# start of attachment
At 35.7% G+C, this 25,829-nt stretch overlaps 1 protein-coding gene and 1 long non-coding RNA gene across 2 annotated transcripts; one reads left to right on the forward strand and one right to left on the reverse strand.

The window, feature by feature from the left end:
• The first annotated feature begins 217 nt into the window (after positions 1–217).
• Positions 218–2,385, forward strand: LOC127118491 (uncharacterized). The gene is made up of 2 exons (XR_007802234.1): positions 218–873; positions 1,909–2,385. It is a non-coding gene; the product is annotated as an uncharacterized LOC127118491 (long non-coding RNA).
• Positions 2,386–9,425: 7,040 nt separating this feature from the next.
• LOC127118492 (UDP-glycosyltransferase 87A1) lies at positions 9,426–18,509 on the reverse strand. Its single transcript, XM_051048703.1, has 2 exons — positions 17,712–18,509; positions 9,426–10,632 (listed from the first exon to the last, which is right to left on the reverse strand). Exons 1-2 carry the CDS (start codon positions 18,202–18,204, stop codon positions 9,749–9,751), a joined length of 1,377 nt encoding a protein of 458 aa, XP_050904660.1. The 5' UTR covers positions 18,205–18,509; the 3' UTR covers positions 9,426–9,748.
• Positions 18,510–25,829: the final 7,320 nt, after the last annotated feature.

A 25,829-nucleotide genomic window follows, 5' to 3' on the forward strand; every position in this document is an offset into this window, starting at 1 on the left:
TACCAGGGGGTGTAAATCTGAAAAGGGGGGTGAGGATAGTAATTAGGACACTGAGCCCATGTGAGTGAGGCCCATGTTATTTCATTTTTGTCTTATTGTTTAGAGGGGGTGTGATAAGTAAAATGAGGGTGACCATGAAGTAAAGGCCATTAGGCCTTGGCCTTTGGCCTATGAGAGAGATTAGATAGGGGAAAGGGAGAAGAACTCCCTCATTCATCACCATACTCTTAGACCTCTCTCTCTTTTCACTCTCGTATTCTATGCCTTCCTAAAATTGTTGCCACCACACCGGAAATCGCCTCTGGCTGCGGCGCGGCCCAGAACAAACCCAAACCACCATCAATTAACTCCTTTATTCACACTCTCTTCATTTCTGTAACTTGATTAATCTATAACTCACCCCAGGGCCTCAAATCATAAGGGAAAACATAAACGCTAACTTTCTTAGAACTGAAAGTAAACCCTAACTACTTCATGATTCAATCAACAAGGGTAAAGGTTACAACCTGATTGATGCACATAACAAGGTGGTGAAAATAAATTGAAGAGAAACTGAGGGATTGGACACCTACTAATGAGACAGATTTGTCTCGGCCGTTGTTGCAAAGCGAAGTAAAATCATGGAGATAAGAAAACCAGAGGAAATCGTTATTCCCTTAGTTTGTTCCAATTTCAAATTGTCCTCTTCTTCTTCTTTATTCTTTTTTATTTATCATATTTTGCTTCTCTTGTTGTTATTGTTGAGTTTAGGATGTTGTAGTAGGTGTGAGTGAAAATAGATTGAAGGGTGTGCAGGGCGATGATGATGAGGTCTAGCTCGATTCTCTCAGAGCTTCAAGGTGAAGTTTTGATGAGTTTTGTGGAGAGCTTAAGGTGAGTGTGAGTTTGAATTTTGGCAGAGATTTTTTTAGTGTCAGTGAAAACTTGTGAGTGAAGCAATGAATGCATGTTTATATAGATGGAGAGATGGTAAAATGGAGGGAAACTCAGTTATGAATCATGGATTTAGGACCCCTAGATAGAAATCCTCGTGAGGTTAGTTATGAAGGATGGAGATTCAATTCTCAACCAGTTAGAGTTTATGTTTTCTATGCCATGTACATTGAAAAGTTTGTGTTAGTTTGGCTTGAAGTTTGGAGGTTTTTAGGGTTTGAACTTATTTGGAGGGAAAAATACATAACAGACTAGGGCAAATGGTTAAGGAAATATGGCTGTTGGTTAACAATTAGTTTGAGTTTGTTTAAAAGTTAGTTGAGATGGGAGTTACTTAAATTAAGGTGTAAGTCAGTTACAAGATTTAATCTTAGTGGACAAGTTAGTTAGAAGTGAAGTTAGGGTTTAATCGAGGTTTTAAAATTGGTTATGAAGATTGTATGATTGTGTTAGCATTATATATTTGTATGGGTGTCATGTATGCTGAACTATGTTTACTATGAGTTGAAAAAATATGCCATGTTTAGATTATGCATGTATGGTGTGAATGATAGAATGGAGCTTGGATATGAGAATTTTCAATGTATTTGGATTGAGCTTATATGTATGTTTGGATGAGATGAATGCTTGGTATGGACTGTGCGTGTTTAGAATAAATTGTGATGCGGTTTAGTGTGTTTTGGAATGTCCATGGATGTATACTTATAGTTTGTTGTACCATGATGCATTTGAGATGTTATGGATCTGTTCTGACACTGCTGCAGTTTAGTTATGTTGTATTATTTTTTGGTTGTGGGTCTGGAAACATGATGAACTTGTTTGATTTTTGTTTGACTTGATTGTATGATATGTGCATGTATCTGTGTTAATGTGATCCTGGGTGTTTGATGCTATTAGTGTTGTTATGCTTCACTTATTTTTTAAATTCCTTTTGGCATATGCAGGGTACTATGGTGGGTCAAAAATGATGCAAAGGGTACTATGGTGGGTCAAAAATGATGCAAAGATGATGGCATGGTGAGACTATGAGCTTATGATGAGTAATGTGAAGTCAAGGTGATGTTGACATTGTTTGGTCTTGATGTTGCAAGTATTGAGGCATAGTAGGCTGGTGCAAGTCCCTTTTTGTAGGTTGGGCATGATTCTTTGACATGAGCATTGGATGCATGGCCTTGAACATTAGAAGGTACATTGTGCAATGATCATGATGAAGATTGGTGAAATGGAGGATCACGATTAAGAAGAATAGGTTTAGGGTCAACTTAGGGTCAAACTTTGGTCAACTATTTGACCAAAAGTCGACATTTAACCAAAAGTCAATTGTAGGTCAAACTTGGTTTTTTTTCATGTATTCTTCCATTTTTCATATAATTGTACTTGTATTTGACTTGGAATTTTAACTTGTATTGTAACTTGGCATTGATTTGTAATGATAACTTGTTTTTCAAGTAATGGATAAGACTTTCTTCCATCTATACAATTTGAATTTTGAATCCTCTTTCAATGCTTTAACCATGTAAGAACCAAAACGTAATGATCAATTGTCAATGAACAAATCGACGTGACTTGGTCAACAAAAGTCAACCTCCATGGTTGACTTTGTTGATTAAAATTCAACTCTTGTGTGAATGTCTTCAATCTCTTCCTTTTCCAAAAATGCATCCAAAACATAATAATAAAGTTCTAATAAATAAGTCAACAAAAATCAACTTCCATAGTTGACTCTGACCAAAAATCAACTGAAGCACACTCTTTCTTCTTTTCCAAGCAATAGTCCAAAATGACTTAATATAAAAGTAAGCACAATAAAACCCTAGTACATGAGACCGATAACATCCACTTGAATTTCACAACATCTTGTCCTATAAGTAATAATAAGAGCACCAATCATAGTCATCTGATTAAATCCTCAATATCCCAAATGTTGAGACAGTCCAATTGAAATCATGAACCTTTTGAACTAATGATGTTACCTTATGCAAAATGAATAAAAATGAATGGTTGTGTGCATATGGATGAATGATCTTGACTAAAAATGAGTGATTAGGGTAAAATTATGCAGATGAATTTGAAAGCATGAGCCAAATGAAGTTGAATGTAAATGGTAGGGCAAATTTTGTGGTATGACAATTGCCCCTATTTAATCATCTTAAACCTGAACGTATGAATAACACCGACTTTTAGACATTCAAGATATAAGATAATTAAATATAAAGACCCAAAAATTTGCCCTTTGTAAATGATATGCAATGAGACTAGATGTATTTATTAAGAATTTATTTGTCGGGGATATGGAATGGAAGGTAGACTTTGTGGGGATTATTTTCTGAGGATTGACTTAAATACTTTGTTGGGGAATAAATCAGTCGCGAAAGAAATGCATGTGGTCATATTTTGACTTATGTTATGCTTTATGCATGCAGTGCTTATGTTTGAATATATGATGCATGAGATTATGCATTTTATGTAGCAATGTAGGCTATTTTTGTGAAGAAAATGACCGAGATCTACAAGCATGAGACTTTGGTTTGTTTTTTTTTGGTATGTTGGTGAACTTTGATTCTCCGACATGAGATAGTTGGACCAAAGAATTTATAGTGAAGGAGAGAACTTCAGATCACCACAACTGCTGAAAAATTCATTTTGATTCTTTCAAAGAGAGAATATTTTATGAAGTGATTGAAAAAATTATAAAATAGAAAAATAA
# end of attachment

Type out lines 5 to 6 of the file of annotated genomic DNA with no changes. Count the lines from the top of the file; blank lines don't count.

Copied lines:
• Positions 2,386–9,425: 7,040 nt separating this feature from the next.
• LOC127118492 (UDP-glycosyltransferase 87A1) lies at positions 9,426–18,509 on the reverse strand. Its single transcript, XM_051048703.1, has 2 exons — positions 17,712–18,509; positions 9,426–10,632 (listed from the first exon to the last, which is right to left on the reverse strand). Exons 1-2 carry the CDS (start codon positions 18,202–18,204, stop codon positions 9,749–9,751), a joined length of 1,377 nt encoding a protein of 458 aa, XP_050904660.1. The 5' UTR covers positions 18,205–18,509; the 3' UTR covers positions 9,426–9,748.